Logging in on OS X
Open up a new Terminal window and type the following, removing your_server’s_ip_address with the IP address that was sent to you via Digital Ocean’s welcome email.
If everything checks out your server should ask you for the root user’s password. Simply copy and paste the password was sent you and hit enter. You should now be logged in to your very own VPS.
Logging in on Windows
After you have downloaded PuTTY or have a SSH of your liking ready, we can login to our server. To login to your VPS type root@your_server’s_ip into the host name input, leaving the port as its default 22 and ensure that everything looks more or less similar to the image below.
If everything has worked out correctly you should be presented with a SSH session window which prompts you for the root user’s password. Simply copy and paste (to paste into the PuTTY window you must right-click) the default password you received from Digital Ocean’s welcome email and hit enter. If you have trouble copying and pasting, try entering the password manually. Be aware that CentOS and other Linux Distributions do not replace entered characters with asterisks like in many other operating systems – in many cases the password field will appear to be blank.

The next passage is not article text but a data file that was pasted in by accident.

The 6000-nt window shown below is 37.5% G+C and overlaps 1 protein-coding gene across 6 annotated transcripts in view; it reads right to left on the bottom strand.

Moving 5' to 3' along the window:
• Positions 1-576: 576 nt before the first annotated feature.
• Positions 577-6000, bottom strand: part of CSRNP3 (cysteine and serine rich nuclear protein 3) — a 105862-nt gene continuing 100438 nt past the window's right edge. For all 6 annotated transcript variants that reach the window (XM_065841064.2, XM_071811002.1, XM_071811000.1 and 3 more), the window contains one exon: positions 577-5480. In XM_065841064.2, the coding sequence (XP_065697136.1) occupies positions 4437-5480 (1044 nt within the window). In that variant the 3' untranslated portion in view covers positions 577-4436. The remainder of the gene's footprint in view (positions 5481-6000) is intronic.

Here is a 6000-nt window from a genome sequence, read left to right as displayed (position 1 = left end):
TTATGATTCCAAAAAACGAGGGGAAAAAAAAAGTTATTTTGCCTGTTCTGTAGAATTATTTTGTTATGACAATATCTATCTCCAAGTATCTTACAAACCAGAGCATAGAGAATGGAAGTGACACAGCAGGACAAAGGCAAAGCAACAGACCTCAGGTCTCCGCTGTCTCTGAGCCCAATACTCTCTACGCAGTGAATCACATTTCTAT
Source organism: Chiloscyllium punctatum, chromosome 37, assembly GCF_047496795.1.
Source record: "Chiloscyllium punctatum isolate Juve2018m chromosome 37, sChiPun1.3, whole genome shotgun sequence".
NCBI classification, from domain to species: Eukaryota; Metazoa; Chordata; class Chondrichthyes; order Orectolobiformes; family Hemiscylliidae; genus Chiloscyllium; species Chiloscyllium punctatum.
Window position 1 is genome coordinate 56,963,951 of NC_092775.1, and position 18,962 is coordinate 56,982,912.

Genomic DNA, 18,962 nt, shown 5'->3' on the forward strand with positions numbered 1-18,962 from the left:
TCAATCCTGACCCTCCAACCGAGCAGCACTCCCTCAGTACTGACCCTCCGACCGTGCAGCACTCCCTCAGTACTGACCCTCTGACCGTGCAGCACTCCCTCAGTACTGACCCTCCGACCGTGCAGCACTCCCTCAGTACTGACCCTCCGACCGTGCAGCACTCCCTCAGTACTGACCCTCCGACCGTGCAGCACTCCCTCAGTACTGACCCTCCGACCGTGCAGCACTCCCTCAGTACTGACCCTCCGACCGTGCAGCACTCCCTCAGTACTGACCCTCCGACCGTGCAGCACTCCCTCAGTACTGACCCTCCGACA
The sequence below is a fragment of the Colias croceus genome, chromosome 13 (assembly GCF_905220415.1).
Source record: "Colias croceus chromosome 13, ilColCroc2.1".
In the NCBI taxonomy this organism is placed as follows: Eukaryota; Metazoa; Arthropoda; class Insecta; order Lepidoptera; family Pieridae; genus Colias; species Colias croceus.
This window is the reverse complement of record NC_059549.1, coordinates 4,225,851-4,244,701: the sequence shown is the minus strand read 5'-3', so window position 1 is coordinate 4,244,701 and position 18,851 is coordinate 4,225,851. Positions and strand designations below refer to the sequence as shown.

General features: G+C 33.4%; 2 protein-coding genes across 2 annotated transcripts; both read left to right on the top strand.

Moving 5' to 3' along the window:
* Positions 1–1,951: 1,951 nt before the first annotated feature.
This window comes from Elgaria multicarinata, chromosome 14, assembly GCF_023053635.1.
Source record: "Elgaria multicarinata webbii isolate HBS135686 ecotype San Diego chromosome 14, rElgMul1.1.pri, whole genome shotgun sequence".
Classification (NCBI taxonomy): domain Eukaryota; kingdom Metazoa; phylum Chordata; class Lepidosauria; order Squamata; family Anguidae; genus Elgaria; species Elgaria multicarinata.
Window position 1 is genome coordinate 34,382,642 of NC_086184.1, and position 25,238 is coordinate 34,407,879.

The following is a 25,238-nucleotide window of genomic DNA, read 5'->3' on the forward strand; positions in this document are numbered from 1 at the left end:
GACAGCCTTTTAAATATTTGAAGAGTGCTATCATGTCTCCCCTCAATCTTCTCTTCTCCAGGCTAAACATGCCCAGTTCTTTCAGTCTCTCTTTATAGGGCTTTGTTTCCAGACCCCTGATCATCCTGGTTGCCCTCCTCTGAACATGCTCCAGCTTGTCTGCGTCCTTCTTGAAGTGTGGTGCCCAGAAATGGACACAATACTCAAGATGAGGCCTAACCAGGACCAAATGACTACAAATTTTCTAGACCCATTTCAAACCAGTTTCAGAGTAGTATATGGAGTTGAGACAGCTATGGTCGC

Securing the Server From Intruders
Any server connected to the internet is at risk to being hacked or compromised, in reality nothing is infallible, but we can make a few changes to ensure that the risk of our server being compromised is as minimal as possible. To do this we will be going through the process of disabling remote root access to the server and setting up a secondary account with sudo privileges.
Adding a New User
The first step we must take to securing our VPS is to make a new user with sudo privileges. To do this type in the command below whilst changing the username of what follows from the “adduser” command. Make sure you press enter on completion of each command.
Unfortunately we will not receive any sort of acknowledgement of the command being successful, but alas that is just how Linux is. Now we have added this new user, we must now add them to the sudoers file to give them more or less unlimited access to system commands.
Editing the Sudoers File
This is were it can get a little tricky if you don’t have a great deal of experience working with Linux systems, so if you do get stuck leave a comment below or contact us via the “Get in Touch” page for some advice. The first command we need to enter is:
chmod +w /etc/sudoers
This command makes the sudoers file writeable such that we can edit it and add our new user account to have sudo privileges. Next enter the following command: